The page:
When first I realized I wanted to be a leader, I spent a lot of time scorching my retinas with blue light as I scoured news outlets and blogs for some foolproof path to success—The Five Best Leadership Practices of the Decade, 7 Major Mistakes New Business-Owners Make… If you’ve ever pioneered a start-up, you know all the article archetypes. I tried to practice what the internet preached, but I quickly realized that most of the articles I read were authored by young, ambitious (white) men. The comments section bursted with praise for their methods, and I tried them, but they didn’t work for me. Every avenue proved impossible, which landed my company in jeopardy.
Many of the articles I read during that time were boiler-plate pieces that listed all the same problems, characteristics, and qualities. Advice included practicing empathy and humility, people-pleasing, striking a balance between inspiration and accountability, and navigating the boundaries of lasting critique. Others offered more practical solutions regarding delegating, micromanaging, timekeeping, communication, and mediocrity.
This was the advice I took a little too well.
I exercised empathy in excess (something I was already naturally adept at) and it almost caused the downfall of my company. Toeing along the fine line between liability and creativity cost my company three thousand dollars. My employees took advantage of me because I let them. I became obsessed with pleasing people. The lack of respect from my male employees was nauseating. I practiced humility, but as a woman, it proved to be my downfall.
Confidence is key. Always.
Striking a balance between guidance and criticism doesn’t come easy, nor does entrepreneurship in general. I’m blessed with a team of passionate individuals that genuinely believe in our mission as a company, but I’m still challenged on an hourly basis to maximize efficiency across the board. While some of my employees have big dreams that align with my start-up’s mission, our volunteers and interns tend to use the opportunity to work with us as a step towards their dream careers.
Of course, it’s no shock that everyone is built differently, nor that there are many challenges that come with varying needs and preferences among team members. We all have different learning, working, and researching styles, so finding an employer-employee balance requires patience. It takes a lot of effort to keep team members motivated to complete the job at hand, and positive reinforcement isn’t a uniform solution. All of my employees need specialized praise and specific help, depending on their needs.
Delegating tasks was difficult for me. I had trouble trusting my employees to do quality work because I could complete them better by myself. After I received some advice from a business coach, I came to understand that I was not only shouldering more work than I could handle, but preventing my employees from learning; I was inhibiting their career skills in the process.
My solution? Communication. Because my employees couldn’t (and can’t) read my mind, I learned to be specific. Timekeeping was the best advice I came across. I honed in on my employees’ strengths and weaknesses and was soon able to determine who was wasting company time, and who weren’t as proficient in certain areas where they’d previously claimed fluency. Breaking tasks down into smaller steps for my entry-level candidates proved to be a necessary evil.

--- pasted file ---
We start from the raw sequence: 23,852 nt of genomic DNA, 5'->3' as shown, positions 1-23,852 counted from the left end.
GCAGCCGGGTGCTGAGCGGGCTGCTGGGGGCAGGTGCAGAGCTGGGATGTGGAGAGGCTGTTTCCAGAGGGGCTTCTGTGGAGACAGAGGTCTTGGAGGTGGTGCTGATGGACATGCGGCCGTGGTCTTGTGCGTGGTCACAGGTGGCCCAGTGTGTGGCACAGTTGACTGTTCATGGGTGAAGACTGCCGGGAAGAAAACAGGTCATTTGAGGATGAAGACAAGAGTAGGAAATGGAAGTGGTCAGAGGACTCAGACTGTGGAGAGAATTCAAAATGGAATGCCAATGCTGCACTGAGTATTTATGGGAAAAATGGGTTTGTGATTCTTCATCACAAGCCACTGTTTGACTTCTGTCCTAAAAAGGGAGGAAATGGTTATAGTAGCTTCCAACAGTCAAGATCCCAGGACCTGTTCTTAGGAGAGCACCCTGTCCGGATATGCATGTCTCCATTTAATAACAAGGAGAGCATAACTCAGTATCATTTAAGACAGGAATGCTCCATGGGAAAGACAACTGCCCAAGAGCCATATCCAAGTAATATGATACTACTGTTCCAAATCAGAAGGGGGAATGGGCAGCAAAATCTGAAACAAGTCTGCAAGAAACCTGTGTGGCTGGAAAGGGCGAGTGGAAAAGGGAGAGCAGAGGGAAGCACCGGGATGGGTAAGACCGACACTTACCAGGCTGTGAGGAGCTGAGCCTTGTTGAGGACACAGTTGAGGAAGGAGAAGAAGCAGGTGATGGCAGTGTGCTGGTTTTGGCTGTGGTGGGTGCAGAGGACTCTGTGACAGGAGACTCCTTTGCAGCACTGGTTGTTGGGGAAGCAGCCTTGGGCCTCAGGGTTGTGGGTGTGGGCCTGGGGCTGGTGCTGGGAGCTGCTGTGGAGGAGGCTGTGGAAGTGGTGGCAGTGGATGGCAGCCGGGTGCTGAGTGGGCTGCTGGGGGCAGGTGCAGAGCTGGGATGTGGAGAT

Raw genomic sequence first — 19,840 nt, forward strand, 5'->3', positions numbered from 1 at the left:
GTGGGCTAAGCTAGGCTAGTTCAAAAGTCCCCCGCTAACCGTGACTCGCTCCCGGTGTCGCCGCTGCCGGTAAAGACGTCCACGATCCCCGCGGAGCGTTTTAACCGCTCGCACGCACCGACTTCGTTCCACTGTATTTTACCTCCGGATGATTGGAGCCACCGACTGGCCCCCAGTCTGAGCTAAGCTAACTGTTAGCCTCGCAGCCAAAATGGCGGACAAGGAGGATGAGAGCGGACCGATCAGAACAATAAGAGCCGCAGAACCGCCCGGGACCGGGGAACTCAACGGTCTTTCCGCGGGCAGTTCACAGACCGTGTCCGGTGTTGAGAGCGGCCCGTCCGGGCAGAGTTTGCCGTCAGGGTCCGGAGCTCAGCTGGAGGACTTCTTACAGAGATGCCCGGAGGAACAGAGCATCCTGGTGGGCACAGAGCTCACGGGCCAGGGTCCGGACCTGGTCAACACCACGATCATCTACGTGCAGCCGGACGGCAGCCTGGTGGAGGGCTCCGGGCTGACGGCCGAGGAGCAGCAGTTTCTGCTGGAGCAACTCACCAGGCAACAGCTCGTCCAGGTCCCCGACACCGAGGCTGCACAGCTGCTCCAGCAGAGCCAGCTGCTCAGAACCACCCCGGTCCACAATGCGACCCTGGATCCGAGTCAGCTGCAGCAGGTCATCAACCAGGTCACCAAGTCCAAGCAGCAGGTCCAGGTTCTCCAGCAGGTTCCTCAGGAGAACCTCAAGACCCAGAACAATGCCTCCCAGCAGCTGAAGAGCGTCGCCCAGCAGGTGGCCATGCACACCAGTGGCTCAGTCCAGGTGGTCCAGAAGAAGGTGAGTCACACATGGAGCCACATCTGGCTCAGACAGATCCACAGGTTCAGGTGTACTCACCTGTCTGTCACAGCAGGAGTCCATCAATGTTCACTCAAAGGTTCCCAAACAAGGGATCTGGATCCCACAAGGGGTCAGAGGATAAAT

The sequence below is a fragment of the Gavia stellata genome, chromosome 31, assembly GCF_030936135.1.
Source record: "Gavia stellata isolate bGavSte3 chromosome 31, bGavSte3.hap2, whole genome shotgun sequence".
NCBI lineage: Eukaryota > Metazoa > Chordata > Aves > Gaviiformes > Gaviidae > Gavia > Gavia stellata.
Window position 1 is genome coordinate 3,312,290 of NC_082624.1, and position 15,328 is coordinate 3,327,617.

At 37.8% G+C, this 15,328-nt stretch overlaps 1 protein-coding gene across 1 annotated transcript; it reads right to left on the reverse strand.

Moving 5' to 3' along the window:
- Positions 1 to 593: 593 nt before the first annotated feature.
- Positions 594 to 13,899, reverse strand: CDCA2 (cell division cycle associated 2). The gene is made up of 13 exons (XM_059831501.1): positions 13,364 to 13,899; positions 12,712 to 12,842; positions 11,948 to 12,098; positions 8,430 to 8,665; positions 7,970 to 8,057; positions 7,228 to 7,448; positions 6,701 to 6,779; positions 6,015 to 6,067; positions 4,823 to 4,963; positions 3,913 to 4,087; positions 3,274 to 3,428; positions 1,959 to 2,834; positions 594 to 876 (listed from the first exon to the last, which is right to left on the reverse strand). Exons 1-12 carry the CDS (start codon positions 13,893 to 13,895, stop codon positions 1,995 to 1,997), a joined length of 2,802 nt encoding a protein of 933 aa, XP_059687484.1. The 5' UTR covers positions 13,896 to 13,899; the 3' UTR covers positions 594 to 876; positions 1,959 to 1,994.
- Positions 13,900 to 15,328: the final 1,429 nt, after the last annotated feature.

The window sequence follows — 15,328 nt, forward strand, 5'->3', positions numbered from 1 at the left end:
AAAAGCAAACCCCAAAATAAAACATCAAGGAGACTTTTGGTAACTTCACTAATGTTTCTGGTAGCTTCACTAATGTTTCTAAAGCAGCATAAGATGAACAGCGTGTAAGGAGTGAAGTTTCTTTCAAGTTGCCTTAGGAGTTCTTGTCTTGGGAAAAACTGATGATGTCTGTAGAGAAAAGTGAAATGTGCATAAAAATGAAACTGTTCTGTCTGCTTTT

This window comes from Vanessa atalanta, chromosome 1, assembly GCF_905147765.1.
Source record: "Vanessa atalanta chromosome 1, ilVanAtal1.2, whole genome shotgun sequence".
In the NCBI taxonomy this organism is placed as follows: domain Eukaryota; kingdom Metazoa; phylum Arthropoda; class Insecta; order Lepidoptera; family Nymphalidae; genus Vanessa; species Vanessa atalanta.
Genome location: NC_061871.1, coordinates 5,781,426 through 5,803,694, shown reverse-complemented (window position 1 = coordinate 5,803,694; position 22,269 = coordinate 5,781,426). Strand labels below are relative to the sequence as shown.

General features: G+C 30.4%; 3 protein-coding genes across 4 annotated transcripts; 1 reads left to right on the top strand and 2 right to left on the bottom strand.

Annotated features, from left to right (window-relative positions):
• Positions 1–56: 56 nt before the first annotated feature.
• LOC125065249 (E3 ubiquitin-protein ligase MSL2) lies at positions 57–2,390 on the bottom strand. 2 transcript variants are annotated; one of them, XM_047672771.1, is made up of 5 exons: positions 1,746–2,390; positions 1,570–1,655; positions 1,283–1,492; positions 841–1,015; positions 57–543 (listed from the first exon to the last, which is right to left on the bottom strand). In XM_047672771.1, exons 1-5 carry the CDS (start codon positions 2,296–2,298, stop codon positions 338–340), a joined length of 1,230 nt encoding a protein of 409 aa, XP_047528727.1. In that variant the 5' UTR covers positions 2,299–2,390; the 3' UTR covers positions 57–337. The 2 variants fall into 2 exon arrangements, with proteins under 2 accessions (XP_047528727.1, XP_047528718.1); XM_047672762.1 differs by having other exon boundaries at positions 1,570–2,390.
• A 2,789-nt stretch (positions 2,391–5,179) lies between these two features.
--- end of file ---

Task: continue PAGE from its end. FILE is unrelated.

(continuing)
My greatest challenge as a company leader has been reconciling the discrepancy between what I envision for my employees, and what they actually accomplish during their immersion in my workplace. Cultural differences vary as well, which can create a variety of issues. For example, most Americans weren’t taught humility like I was as I grew up in Iran. There’s a lot to be said for clear directions.
One morning at breakfast, as I was sitting across from my daughters, I was pondering on my leadership skills. The retention rate of our emerging talent was laughable, and I understood that many of the mistakes I made were negatively affecting employee satisfaction. It was that moment, over pancakes, that I realized my most terrible failure yet—my many misgivings as a boss were the very same mistakes I was making as a mother. I was a helicopter parent: Marlin, from Finding Nemo. There had to be some point at which I could trust my girls to achieve their own dreams, too. I couldn’t do it all for them, forever.
So I asked my eldest to do the dishes. She put up a fight about it at first, but now she cleans the sauce pan better than I do.
Moreover, it’s never easy to start a business, especially when you’re trying to learn to lead by way of example, too. One thing is for sure, though: that sure-fire, fast track to successful leadership doesn’t exist. The reality is that it doesn’t get easier, even after you find a leadership role that works for you (and in turn works for your employees). Eventually, though, you’ll start to reap the rewards. As your employees (or daughters, for that matter) begin to flourish, so will your company, and with it, you.
Layla SabourianBorn into the tumultuous Iranian Revolution, where women have been systematically oppressed for decades, Layla flipped the script to fuel her inner fire. Relentless in her quest to accomplish her mission, Layla strives to build safe, inclusive environments for all. She is the co-founder of FairFunders, an advisor at the Women’s Startup Lab, and the founder and CEO of Chef Koochooloo, an educational software platform that encourages interdisciplinary, intercultural STEAM learning for children through cooking lessons. She’s proud to share her brilliant energy with the world in a valiant effort to educate, enlighten, and inspire others to be their best and make a positive difference.
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